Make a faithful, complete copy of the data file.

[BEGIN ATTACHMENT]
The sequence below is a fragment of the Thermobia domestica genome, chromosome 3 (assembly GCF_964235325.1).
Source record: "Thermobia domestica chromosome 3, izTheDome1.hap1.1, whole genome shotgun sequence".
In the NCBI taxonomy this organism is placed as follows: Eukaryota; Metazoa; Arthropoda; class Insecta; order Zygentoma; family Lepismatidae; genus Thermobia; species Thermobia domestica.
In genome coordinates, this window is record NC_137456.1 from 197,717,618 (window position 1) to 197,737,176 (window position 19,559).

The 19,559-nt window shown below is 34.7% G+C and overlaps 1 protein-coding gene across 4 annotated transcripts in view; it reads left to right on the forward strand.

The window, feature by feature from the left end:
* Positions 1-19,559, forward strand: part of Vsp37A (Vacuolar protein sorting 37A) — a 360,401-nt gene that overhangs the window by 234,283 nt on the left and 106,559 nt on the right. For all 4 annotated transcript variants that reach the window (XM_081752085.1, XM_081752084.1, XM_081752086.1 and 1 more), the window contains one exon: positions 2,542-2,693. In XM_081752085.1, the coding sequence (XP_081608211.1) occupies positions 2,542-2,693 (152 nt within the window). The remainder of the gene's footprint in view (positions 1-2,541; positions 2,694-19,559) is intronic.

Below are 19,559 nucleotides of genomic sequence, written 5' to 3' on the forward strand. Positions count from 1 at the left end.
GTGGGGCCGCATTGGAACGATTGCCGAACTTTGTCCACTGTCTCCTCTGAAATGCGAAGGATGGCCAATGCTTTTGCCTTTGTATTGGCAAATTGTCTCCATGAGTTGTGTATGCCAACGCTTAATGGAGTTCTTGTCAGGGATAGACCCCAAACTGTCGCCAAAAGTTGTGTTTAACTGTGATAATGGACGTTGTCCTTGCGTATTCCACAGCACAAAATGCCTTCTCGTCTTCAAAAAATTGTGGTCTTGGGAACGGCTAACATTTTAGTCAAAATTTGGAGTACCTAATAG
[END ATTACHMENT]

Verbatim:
The sequence below is a fragment of the Thermobia domestica genome, chromosome 3 (assembly GCF_964235325.1).
Source record: "Thermobia domestica chromosome 3, izTheDome1.hap1.1, whole genome shotgun sequence".
In the NCBI taxonomy this organism is placed as follows: Eukaryota; Metazoa; Arthropoda; class Insecta; order Zygentoma; family Lepismatidae; genus Thermobia; species Thermobia domestica.
In genome coordinates, this window is record NC_137456.1 from 197,717,618 (window position 1) to 197,737,176 (window position 19,559).

The 19,559-nt window shown below is 34.7% G+C and overlaps 1 protein-coding gene across 4 annotated transcripts in view; it reads left to right on the forward strand.

The window, feature by feature from the left end:
* Positions 1-19,559, forward strand: part of Vsp37A (Vacuolar protein sorting 37A) — a 360,401-nt gene that overhangs the window by 234,283 nt on the left and 106,559 nt on the right. For all 4 annotated transcript variants that reach the window (XM_081752085.1, XM_081752084.1, XM_081752086.1 and 1 more), the window contains one exon: positions 2,542-2,693. In XM_081752085.1, the coding sequence (XP_081608211.1) occupies positions 2,542-2,693 (152 nt within the window). The remainder of the gene's footprint in view (positions 1-2,541; positions 2,694-19,559) is intronic.

Below are 19,559 nucleotides of genomic sequence, written 5' to 3' on the forward strand. Positions count from 1 at the left end.
GTGGGGCCGCATTGGAACGATTGCCGAACTTTGTCCACTGTCTCCTCTGAAATGCGAAGGATGGCCAATGCTTTTGCCTTTGTATTGGCAAATTGTCTCCATGAGTTGTGTATGCCAACGCTTAATGGAGTTCTTGTCAGGGATAGACCCCAAACTGTCGCCAAAAGTTGTGTTTAACTGTGATAATGGACGTTGTCCTTGCGTATTCCACAGCACAAAATGCCTTCTCGTCTTCAAAAAATTGTGGTCTTGGGAACGGCTAACATTTTAGTCAAAATTTGGAGTACCTAATAG